199th PENNSYLVANIA VOLUNTEER INFANTRY
Organized: Summer/Fall, 1864 Philadelphia, PA
Mustered In: Aug./Sept./Oct.,1864 Philadelphia, PA
Mustered Out: 6/28/65 Richmond, VA
In May, 1864 Union General U.S. Grant moved his armies southward into Virginia for the Overland Campaign which, a year later, would bring an end to four years of bloody civil war. When fielding his armies "experienced" troops were pulled from rear echelon positions and placed in the field. To fill the void created by these troop movements many short term regiments were created. The 199th was one such unit. However, unlike most short service regiments, the 199th was placed in the front lines of combat.
In October, 1864 the 199th joined the Army of The James at Deep Bottom, VA. Its position was on the extreme Union right along the New Market Road. There it created extensive breatworks before going into winter quarters. During the winter it performed fatigue duties while also being thoroughly drilled and disciplined.
On 4/2/65 the 199th participated in the final assault on the Petersburg field works. During the attack it lost 18 killed and 91 wounded.
After the fall of Petersburg the regiment followed in pursuit of the retreating Rebels to Burkesville and thence to Appomattox Court House. During this period it lost 2 killed and 1 wounded during a skirmish at Rice's Station as well as 2 killed and 8 wounded at Appomattox.
Following the surrender of Confederate R.E. Lee's Army of Northern Virginia on 4/9/65 the 199th moved to Richmond where it was mustered out on 6/28/65.
Regimental Losses: Officers Killed Or Mortally Wounded: 2; Officers Died Of Disease, Accidents, Etc.:0; Enlisted Men Killed Or Mortally Wounded: 30; Enlisted Men Died Of Disease, Accidents, Etc.: 52.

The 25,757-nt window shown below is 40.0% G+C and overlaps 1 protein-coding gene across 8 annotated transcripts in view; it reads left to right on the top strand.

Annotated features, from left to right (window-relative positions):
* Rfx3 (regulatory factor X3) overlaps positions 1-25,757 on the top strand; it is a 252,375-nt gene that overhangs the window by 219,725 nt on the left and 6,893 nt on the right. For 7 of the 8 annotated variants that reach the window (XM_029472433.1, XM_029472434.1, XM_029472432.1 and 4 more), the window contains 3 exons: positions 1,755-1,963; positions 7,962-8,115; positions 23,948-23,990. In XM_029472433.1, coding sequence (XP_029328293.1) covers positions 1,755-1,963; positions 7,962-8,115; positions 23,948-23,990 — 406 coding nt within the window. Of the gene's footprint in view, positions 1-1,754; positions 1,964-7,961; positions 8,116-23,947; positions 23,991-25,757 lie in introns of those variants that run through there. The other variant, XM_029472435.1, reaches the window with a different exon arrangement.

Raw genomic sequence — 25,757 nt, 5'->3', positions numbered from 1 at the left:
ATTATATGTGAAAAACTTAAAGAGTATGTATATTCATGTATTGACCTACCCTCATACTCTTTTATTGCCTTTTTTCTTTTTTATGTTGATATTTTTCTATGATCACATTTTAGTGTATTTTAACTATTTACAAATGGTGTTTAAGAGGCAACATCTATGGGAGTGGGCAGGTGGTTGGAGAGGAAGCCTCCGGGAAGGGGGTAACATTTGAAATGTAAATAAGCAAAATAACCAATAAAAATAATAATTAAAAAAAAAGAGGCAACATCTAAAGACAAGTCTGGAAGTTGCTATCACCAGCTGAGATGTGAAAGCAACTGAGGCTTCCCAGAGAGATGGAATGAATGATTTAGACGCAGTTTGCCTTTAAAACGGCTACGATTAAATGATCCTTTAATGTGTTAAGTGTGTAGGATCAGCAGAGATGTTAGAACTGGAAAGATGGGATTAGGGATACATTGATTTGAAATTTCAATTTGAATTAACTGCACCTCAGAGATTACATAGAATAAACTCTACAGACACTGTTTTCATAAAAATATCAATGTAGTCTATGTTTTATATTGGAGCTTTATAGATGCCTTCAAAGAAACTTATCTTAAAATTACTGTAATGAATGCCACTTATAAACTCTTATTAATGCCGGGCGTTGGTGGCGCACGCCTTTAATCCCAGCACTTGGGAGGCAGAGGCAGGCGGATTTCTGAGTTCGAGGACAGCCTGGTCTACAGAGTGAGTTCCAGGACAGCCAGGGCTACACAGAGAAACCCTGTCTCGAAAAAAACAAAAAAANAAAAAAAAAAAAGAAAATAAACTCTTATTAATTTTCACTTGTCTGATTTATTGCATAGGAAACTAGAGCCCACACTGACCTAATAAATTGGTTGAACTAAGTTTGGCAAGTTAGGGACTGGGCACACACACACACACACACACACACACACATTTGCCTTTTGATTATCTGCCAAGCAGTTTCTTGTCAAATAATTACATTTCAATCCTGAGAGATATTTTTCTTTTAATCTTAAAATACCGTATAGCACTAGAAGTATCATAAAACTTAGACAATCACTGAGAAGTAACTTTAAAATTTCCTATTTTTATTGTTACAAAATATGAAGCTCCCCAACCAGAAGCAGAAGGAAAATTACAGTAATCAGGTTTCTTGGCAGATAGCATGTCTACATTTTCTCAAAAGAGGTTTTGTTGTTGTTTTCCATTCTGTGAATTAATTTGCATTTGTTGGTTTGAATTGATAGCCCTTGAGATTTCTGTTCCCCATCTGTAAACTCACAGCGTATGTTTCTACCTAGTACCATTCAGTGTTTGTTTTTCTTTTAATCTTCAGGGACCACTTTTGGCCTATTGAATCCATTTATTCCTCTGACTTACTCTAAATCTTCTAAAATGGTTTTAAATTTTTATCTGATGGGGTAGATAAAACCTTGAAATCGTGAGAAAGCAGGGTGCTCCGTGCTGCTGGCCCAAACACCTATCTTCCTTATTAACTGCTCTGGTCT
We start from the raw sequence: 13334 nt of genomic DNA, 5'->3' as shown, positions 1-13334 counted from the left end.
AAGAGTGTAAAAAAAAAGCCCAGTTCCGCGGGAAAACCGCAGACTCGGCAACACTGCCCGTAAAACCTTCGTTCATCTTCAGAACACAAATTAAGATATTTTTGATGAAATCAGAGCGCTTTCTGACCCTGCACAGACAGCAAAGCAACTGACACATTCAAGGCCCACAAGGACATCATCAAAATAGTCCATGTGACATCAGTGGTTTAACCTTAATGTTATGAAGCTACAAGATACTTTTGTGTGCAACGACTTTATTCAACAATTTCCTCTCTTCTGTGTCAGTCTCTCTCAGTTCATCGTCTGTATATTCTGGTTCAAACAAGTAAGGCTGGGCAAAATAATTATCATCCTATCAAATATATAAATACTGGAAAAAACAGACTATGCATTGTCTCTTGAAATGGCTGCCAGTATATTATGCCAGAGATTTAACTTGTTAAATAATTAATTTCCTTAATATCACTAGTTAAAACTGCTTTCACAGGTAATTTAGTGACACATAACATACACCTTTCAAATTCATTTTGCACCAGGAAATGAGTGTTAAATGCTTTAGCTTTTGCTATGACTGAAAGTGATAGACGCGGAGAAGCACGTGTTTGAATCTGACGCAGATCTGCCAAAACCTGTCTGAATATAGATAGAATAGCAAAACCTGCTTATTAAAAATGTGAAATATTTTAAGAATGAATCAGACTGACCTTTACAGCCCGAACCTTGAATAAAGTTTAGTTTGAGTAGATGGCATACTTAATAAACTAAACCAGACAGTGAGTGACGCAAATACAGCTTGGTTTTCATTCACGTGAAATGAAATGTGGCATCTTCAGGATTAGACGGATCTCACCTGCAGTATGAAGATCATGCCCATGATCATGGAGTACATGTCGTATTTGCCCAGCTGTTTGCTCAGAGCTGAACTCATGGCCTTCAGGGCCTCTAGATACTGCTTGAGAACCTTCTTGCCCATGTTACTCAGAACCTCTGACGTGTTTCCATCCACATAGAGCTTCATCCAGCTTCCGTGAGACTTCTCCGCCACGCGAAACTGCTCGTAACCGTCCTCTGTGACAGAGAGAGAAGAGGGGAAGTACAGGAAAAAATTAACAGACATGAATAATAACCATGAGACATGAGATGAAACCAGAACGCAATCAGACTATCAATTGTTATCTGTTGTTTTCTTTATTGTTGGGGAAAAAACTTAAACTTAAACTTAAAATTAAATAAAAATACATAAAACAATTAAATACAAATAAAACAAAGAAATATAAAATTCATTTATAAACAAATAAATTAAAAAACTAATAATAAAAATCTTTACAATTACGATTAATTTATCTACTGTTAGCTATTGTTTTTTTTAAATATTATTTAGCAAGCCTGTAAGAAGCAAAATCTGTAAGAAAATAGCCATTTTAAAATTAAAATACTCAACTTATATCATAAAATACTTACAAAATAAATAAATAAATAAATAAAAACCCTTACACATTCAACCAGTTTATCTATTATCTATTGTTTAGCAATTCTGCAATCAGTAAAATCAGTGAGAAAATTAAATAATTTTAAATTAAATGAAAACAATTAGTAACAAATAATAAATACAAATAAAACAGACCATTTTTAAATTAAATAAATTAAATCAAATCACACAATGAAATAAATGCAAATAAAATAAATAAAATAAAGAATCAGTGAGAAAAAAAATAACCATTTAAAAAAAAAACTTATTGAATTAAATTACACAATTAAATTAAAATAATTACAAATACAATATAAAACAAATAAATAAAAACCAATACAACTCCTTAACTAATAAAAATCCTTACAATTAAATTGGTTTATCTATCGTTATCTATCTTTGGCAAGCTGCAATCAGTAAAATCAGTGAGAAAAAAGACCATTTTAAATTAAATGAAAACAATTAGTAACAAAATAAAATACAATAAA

Residence: Philadelphia, PA Age: 37.11 yrs.
Enlisted/Enrolled: 9/15/64 Scranton, PA Rank: Pvt.
Mustered In: 9/15/64 Scranton, PA
Mustered Out: 6/28/65 Richmond, VA
Highest Rank: Pvt.
NOTE: The biographical profile which follows was written "By Request." As a result it does not draw upon veteran - related military, pension and other files housed in the National Archives located in Washington, D.C. and does not feature the depth and detail found in other, more recent, admissions to this website.
Isaac Safford was born November 4, 1826. According to one source his place of birth was in or near Luzerne Co., PA. According to another he was born in Lackawanna County. He spent his early life in Lackawanna County and in Salem located in Wayne County.
According to family sources Isaac's father was George Safford (b.1799 PA). His mother was Mary Ann "Polly” (nee Swartz or Spaugler b. 1804 PA) Safford.
George Safford reportedly died when Isaac was but an infant. Polly then remarried to one John "George" Silvius/Silfee who had sons William, Benjamin and John. Isaac reportedly using his step father's surname until circa 1850 when he began using Safford.
From 1846 to 1850 as Isaac Silfee, Isaac was a charter member of the Covington, Pennsylvania Fencibles. The Fencibles were a citizen home guard militia organization.